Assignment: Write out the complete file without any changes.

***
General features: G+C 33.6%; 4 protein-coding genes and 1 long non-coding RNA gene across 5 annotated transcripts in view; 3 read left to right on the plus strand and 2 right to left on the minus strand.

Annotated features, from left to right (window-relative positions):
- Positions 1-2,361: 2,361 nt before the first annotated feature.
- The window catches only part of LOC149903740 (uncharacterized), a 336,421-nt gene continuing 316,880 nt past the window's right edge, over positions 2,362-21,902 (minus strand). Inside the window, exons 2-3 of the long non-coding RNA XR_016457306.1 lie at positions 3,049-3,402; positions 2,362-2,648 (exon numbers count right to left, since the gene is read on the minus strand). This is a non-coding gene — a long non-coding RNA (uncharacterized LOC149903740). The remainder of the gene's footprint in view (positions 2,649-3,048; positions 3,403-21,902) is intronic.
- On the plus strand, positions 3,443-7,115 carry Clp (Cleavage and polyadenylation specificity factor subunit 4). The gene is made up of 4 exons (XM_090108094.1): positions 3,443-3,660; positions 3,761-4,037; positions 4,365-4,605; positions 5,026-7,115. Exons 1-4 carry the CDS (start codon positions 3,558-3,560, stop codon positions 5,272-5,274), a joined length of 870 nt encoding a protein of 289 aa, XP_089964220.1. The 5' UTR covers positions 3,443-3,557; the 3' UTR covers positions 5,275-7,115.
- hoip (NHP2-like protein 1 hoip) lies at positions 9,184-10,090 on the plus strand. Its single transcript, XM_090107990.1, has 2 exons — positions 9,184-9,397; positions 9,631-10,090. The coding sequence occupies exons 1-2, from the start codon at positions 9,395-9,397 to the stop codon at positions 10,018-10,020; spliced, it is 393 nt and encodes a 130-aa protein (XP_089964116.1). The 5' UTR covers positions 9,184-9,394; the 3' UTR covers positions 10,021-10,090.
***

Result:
General features: G+C 33.6%; 4 protein-coding genes and 1 long non-coding RNA gene across 5 annotated transcripts in view; 3 read left to right on the plus strand and 2 right to left on the minus strand.

Annotated features, from left to right (window-relative positions):
- Positions 1-2,361: 2,361 nt before the first annotated feature.
- The window catches only part of LOC149903740 (uncharacterized), a 336,421-nt gene continuing 316,880 nt past the window's right edge, over positions 2,362-21,902 (minus strand). Inside the window, exons 2-3 of the long non-coding RNA XR_016457306.1 lie at positions 3,049-3,402; positions 2,362-2,648 (exon numbers count right to left, since the gene is read on the minus strand). This is a non-coding gene — a long non-coding RNA (uncharacterized LOC149903740). The remainder of the gene's footprint in view (positions 2,649-3,048; positions 3,403-21,902) is intronic.
- On the plus strand, positions 3,443-7,115 carry Clp (Cleavage and polyadenylation specificity factor subunit 4). The gene is made up of 4 exons (XM_090108094.1): positions 3,443-3,660; positions 3,761-4,037; positions 4,365-4,605; positions 5,026-7,115. Exons 1-4 carry the CDS (start codon positions 3,558-3,560, stop codon positions 5,272-5,274), a joined length of 870 nt encoding a protein of 289 aa, XP_089964220.1. The 5' UTR covers positions 3,443-3,557; the 3' UTR covers positions 5,275-7,115.
- hoip (NHP2-like protein 1 hoip) lies at positions 9,184-10,090 on the plus strand. Its single transcript, XM_090107990.1, has 2 exons — positions 9,184-9,397; positions 9,631-10,090. The coding sequence occupies exons 1-2, from the start codon at positions 9,395-9,397 to the stop codon at positions 10,018-10,020; spliced, it is 393 nt and encodes a 130-aa protein (XP_089964116.1). The 5' UTR covers positions 9,184-9,394; the 3' UTR covers positions 10,021-10,090.